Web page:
When your personal and business accounts are mixed, your personal assets (your home, car, and other valuables) are at risk in the event your business is sued. In business law, this is referred to as piercing your corporate veil.
Additionally, learning how to build business credit can help you get credit cards and other financing in your business's name (instead of yours), better interest rates, higher lines of credit, and more.
Open a business bank account
- This separates your personal assets from your company's assets, which is necessary for personal asset protection.
- It also makes accounting and tax filing easier.
Recommended: Read our Best Banks for Small Business review to find the best national bank, credit union, business-loan friendly banks, one with many brick-and-mortar locations, and more.
Get a business credit card
- This helps you separate personal and business expenses by putting your business' expenses all in one place.
- It also builds your company's credit history, which can be useful to raise money and investment later on.
STEP 5: Set up business accounting
Recording your various expenses and sources of income is critical to understanding the financial performance of your business. Keeping accurate and detailed accounts also greatly simplifies your annual tax filing.
STEP 6: Obtain necessary permits and licenses
Failure to acquire necessary permits and licenses can result in hefty fines, or even cause your business to be shut down.
State & Local Business Licensing Requirements
Certain state permits and licenses may be needed to operate a chimney sweep business. Learn more about licensing requirements in your state by visiting SBA’s reference to state licenses and permits.
Most businesses are required to collect sales tax on the goods or services they provide. To learn more about how sales tax will affect your business, read our article, Sales Tax for Small Businesses.
For information about local licenses and permits:
- Check with your town, city or county clerk’s office
- Get assistance from one of the local associations listed in US Small Business Associations directory of local business resources.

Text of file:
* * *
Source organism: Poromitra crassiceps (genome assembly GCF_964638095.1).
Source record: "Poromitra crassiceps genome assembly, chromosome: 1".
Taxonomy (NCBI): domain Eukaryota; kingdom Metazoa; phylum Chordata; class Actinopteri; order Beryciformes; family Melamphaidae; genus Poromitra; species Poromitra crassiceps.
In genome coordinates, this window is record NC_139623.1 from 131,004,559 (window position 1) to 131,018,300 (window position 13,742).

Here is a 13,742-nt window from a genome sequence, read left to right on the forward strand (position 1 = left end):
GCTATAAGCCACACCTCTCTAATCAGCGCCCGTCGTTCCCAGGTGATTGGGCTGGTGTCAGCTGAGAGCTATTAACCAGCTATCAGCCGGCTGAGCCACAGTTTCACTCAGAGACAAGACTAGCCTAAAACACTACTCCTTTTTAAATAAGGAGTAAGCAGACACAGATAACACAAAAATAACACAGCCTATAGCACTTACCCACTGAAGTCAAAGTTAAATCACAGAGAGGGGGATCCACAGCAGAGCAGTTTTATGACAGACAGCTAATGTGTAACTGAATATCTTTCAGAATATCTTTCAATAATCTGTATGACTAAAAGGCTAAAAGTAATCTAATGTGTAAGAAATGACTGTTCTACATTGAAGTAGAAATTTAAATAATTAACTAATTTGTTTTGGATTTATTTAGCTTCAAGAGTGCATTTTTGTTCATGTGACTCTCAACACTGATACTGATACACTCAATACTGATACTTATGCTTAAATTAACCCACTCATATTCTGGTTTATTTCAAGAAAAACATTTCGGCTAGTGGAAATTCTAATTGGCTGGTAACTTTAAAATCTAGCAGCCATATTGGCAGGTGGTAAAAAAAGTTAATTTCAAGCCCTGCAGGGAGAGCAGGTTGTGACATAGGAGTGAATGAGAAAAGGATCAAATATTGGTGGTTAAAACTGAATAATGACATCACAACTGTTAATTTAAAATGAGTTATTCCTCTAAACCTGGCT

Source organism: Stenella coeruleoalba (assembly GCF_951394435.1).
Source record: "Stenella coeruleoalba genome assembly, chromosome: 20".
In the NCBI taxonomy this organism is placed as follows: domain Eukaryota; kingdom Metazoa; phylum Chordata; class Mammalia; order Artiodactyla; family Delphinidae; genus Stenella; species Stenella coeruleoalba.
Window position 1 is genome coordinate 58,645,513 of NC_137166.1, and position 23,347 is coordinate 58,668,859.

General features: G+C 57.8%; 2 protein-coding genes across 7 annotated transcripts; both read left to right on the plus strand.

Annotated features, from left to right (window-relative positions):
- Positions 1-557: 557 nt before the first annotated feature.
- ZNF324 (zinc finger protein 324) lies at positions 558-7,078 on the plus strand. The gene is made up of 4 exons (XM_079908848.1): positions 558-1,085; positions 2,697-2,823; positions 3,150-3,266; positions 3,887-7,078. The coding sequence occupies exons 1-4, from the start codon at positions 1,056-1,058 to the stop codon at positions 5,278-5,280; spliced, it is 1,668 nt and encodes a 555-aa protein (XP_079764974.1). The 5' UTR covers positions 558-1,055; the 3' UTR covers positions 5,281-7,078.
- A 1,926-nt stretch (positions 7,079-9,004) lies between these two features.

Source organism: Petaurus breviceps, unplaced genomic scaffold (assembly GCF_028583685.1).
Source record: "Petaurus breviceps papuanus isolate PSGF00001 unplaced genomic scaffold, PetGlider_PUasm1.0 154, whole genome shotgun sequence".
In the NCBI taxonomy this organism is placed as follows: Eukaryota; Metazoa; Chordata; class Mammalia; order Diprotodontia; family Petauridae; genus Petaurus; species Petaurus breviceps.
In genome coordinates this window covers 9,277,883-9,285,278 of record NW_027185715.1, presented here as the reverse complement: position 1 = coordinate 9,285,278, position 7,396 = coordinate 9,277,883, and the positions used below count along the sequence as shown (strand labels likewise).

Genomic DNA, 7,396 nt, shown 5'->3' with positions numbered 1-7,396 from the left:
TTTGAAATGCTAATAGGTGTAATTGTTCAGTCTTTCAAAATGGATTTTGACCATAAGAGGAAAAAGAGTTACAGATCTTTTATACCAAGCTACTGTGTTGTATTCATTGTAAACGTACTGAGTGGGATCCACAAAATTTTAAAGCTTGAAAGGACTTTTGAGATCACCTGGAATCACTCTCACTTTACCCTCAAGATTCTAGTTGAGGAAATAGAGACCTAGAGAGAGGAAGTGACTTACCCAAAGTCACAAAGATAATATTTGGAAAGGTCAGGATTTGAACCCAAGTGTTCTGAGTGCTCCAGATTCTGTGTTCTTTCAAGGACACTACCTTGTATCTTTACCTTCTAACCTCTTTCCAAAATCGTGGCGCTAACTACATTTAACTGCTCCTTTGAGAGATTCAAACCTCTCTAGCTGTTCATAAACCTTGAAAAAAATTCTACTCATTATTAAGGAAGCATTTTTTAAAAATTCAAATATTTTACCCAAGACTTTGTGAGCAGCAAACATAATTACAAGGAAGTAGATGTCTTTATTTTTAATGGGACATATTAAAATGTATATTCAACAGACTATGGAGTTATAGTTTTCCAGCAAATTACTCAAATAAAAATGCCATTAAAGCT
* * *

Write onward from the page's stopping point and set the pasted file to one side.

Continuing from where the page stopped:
Chimney sweep businesses should consider requiring clients to sign a service agreement before starting a new project. This agreement should clarify client expectations and minimize risk of legal disputes by setting out payment terms and conditions, service level expectations, and intellectual property ownership. Here is an example service agreement.
Recommended: Rocket Lawyer makes it easy to create a professional service agreement for your chimney sweep business when you sign up for their premium membership. For $39.95 per month, members receive access to hundreds of legal agreements and on call attorneys to get complimentary legal advice.
STEP 7: Get Business Insurance
Just as with licenses and permits, your business needs insurance in order to operate safely and lawfully. Business Insurance protects your company’s financial wellbeing in the event of a covered loss.
There are several types of insurance policies created for different types of businesses with different risks. If you’re unsure of the types of risks that your business may face, begin with General Liability Insurance. This is the most common coverage that small businesses need, so it’s a great place to start for your business.
Learn more about General Liability Insurance.
Another notable insurance policy that many businesses need is Workers’ Compensation Insurance. If your business will have employees, it’s a good chance that your state will require you to carry Workers' Compensation Coverage.
STEP 8: Define your brand
Your brand is what your company stands for, as well as how your business is perceived by the public. A strong brand will help your business stand out from competitors.
If you aren't feeling confident about designing your small business logo, then check out our Design Guides for Beginners, we'll give you helpful tips and advice for creating the best unique logo for your business.
How to promote & market a chimney sweep business
You should promote and market your services locally. Extend promotional materials to stores, maintenance providers and cleaning crews. Because you’ll work with a referral program, your network matters. Market your services on social media, too. Over time, your clients will promote your business for you.
How to keep customers coming back
You should attract customers by promoting via local associations and maintenance groups. While chimney cleanings are needed, they’re often purchased as accessory services. For this reason, you’ll keep customers by being associated with roof cleaning businesses, gutter repair operators and other general contractors. Once you’ve found a client, they’ll be likely to stick around out of convenience. That said, you’ll need to make sure your services continue to please them and surpass expectations.